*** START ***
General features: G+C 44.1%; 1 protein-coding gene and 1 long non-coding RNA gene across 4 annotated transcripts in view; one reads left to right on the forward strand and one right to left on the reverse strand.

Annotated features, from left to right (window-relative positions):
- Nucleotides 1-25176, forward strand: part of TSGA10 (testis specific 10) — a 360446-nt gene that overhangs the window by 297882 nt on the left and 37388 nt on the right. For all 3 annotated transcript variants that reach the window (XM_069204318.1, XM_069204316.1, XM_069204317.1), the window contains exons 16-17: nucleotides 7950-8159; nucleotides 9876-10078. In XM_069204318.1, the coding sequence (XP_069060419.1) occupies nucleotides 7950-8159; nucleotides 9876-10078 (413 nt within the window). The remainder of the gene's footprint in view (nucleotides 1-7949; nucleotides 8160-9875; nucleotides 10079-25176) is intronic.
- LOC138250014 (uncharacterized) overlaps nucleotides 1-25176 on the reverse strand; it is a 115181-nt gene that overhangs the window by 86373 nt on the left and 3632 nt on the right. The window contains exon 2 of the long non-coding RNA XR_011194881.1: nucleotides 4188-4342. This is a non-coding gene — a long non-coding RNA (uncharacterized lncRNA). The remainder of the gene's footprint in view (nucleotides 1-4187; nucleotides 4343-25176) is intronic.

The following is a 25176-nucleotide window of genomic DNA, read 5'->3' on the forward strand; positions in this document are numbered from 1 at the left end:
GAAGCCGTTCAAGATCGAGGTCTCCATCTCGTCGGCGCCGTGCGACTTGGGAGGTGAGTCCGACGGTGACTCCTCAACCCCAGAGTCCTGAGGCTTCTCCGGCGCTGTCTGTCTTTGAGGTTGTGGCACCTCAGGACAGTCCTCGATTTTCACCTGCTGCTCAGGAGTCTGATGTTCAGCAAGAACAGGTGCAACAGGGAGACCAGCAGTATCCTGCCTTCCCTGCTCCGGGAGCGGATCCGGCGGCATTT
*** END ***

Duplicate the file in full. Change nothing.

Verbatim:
General features: G+C 44.1%; 1 protein-coding gene and 1 long non-coding RNA gene across 4 annotated transcripts in view; one reads left to right on the forward strand and one right to left on the reverse strand.

Annotated features, from left to right (window-relative positions):
- Nucleotides 1-25176, forward strand: part of TSGA10 (testis specific 10) — a 360446-nt gene that overhangs the window by 297882 nt on the left and 37388 nt on the right. For all 3 annotated transcript variants that reach the window (XM_069204318.1, XM_069204316.1, XM_069204317.1), the window contains exons 16-17: nucleotides 7950-8159; nucleotides 9876-10078. In XM_069204318.1, the coding sequence (XP_069060419.1) occupies nucleotides 7950-8159; nucleotides 9876-10078 (413 nt within the window). The remainder of the gene's footprint in view (nucleotides 1-7949; nucleotides 8160-9875; nucleotides 10079-25176) is intronic.
- LOC138250014 (uncharacterized) overlaps nucleotides 1-25176 on the reverse strand; it is a 115181-nt gene that overhangs the window by 86373 nt on the left and 3632 nt on the right. The window contains exon 2 of the long non-coding RNA XR_011194881.1: nucleotides 4188-4342. This is a non-coding gene — a long non-coding RNA (uncharacterized lncRNA). The remainder of the gene's footprint in view (nucleotides 1-4187; nucleotides 4343-25176) is intronic.

The following is a 25176-nucleotide window of genomic DNA, read 5'->3' on the forward strand; positions in this document are numbered from 1 at the left end:
GAAGCCGTTCAAGATCGAGGTCTCCATCTCGTCGGCGCCGTGCGACTTGGGAGGTGAGTCCGACGGTGACTCCTCAACCCCAGAGTCCTGAGGCTTCTCCGGCGCTGTCTGTCTTTGAGGTTGTGGCACCTCAGGACAGTCCTCGATTTTCACCTGCTGCTCAGGAGTCTGATGTTCAGCAAGAACAGGTGCAACAGGGAGACCAGCAGTATCCTGCCTTCCCTGCTCCGGGAGCGGATCCGGCGGCATTT